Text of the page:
The man who ran the mill at the time, Harry Connelly, turned out to have his own story, too. He was born in Philadelphia in 1806, and came to Roseville "after his education had been completed", which probably means about 1825, give or take. He ran the mill here until about 1840, when he moved back to Philadelphia. In his role as a cotton manufacturer, it's not surprising that he had extensive dealings with Southern suppliers and clients. It seems that through these relationships, he developed a close affinity for the Southern cause. During the Civil War, Connelly was an outspoken supporter of the Confederacy, and was actually a guest of Jefferson Davis when the two learned of the attack on Fort Sumter in April 1861. While residing in Philadelphia during the conflict, Connelly was on a list of persons suspected of communicating with the rebel government, and he was in constant fear of arrest. He had, however, stated publicly that he would not be taken alive. He may well have been true to his word, because in February 1863, his body was found floating in the Delaware River. Although his death was officially ruled as an accidental drowning, many believed that his demise was far more political than accidental.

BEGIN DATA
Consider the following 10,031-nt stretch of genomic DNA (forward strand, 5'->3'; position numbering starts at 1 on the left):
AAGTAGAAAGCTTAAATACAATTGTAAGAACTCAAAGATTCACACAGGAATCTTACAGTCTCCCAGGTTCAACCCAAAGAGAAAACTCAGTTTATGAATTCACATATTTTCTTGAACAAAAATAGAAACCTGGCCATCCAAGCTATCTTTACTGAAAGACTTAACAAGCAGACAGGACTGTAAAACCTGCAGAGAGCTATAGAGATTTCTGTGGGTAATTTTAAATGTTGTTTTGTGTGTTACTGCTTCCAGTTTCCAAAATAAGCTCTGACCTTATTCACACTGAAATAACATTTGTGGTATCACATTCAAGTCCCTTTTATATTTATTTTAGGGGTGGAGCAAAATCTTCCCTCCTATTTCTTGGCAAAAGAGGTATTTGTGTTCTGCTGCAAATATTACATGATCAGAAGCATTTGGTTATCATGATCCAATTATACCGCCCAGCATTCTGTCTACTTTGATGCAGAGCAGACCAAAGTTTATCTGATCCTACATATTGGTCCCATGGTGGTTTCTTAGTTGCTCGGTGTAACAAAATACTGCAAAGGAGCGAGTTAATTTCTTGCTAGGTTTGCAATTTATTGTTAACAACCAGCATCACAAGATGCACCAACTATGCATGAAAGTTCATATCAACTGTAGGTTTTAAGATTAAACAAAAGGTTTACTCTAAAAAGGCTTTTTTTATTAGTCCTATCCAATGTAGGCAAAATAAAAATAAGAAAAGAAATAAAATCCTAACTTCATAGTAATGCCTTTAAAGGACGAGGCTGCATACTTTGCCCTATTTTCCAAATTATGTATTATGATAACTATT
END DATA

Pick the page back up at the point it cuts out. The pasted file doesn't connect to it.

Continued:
It's not clear if Connelly owned the property on which the cotton mill sat, but if he did, he sold it in about 1840 when he left. Buying it then, if he did not already own it, was Thomas Cooch of White Clay Creek Hundred. We know this because of this wonderful record of an act passed by the state legislature in February 1841. This "Act to incorporate the Roseville Manufacturing Company" gives us amazing insight into what happened to the site next, as well as what was present at the time. To summarize, a group of prominent men (including the nephew of E.I. du Pont) were forming a public company "for the purpose of carrying on the manufacture of cotton, wool, grain, plaster of Paris, and other materials..." at the Roseville site. So it seems these investors were looking to expand the scope of manufacturing at the site. The act goes on to outline the usual details of incorporation, but, at the end, includes a great treasure for us. Described in full are all of the structures present on the property in 1841. Here is what constituted Roseville at the time: